Steve Carlson and Paul Clarke again did a fabulous job running the Muriel Awards, and the impressive results show again they have a bright and tasteful clientele.  The tabulation appears in the post below.

Theological historians are gearing up for the week-end media rush after the former Joseph Ratzinger of Benedict XIV fame leaves the papacy on Thursday, and the political jockeying begins in advance of the coming papal conclave to choose his replacement.  I say this knowing full well how many devout Catholics visit WitD.  Ha! (more…)

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by Sam Juliano

This was the first year I participated in the esteemed ‘Muriel Awards’ voting.  Jaimie Grijalba also cast his maiden ballot in the venture run by Paul Clark and Steve Carlson and encompassing some distinguished cineastes who take their movies seriously.  I was personally thrilled that my own #1 film The Turin Horse finished in the Top 5, and that The Deep Blue Sea’s Rachel Weisz was voted Best Actress.  Here are the Top Ten and individual winners:

The Muriels Best Picture (Top 10):

  1. Holy Motors [322 points / 28 votes]
  2. Moonrise Kingdom [295.5 points / 27 votes]
  3. The Master [272 points / 26 votes]
  4. Zero Dark Thirty [174.5 points / 17 votes]
  5. The Turin Horse [163 points / 15 votes]
  6. The Deep Blue Sea [156/16]
  7. Django Unchained [151/16]
  8. Lincoln [150/15]
  9. Looper [139/16]
  10. Amour [118/10] (more…)

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by Joel Bocko

By refusing to broadcast the Honorary Awards for the fourth year running, the Academy of Motion Picture Arts & Sciences has given the cold shoulder to luminaries of film history. Perhaps we should return the favor.

This is not a clever list of “Top 10″ reasons to ignore, criticize, or make fun of the Academy Awards. Right now I’m only interested in one deeply unfair and indicative reason. That said, a brief bit of background may be in order…

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1979

by Allan Fish

Best Picture Apocalypse Now US (7 votes)

Best Director Francis Ford Coppola, Apocalypse Now (10 votes)

Best Actor Peter Sellers, Being There (9 votes)

Best Actress Hanna Schygulla, The Marriage of Maria Braun (9 votes)

Best Supp Actor Melvyn Douglas, Being There (8 votes)

Best Supp Actress Mariel Hemingway, Manhattan (7 votes)

Best Cinematography Gordon Willis, Manhattan (11 votes)

Best Score Jerry Goldsmith, Star Trek: The Motion Picture (7 votes)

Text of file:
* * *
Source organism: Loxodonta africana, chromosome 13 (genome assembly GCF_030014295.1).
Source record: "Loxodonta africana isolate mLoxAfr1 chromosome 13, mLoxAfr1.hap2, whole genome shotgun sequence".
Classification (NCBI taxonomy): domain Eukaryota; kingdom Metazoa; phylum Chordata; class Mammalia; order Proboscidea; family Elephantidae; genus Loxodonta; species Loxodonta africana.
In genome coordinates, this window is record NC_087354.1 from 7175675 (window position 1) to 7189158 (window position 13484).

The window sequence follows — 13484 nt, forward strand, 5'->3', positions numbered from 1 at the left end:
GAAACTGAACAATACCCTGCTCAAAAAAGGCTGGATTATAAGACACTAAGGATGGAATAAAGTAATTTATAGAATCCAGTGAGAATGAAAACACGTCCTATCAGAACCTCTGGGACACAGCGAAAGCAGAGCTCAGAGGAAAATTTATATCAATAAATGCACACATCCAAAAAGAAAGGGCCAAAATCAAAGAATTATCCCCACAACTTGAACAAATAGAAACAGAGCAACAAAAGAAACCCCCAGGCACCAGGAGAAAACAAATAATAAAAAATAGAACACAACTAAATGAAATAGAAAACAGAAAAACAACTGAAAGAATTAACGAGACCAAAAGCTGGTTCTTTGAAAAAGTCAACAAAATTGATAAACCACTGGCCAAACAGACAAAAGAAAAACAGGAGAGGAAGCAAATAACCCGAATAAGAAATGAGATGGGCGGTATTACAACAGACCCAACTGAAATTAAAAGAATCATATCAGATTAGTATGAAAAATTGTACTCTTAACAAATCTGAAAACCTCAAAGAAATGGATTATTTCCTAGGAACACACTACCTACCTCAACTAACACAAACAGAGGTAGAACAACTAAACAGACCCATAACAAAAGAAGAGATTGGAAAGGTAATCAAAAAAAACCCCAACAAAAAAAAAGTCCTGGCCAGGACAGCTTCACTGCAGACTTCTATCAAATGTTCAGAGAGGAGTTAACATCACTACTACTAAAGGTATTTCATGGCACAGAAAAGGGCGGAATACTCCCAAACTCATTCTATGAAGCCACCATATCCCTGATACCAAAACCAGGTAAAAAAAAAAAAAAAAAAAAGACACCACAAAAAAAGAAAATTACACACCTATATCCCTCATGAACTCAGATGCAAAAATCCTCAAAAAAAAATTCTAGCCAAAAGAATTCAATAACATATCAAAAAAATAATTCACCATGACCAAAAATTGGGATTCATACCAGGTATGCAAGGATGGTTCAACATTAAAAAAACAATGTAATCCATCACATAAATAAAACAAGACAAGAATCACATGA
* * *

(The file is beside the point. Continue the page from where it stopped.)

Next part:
Best Short The Plank, UK Eric Sykes (2 votes)

Can I just say The Plank, while valid as a nomination, was a remake of Sykes’ earlier 1967 mini feature The Plank, with Tommy Cooper, which was FAR better. Feels a bit naff the poor imitation winning…

http://www.youtube.com/watch?v=JyU6SonN6mc

(more…)

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By Bob Clark

One of the issues facing anyone who wants to experience classic films in their best condition is the matter of availability. Usually this revolves around the question of what is or isn’t playing on a big screen at any given time, if you live in an area that has enough theaters devoted to repertoire screenings of old films. But availability also cuts into the arena of home viewing, and in the case of classic films it can be very easy to simply take any given movie’s ubiquitous presence in video, DVD and TV broadcasts for granted and miss the chance to experience them in a theatrical venue, even when it becomes an option. John Huston’s The Maltese Falcon is probably one of the best examples of this syndrome, a movie that’s no less respected and cherished after the decades of play it’s received on television long after it originally bowed from cinemas. In that time it’s accrued almost as much of a legend for itself as it details for “the black bird” throughout its running time– as the third adaptation of Dashiell Hammet’s book, and the only one that matters; as one of the touchstone examples of the film noir movement as recognized in post-war French criticism; as a cult object so feverishly defended that its fans fought off Ted Turner’s colorization efforts and keep it for time immemorial in glorious monochrome.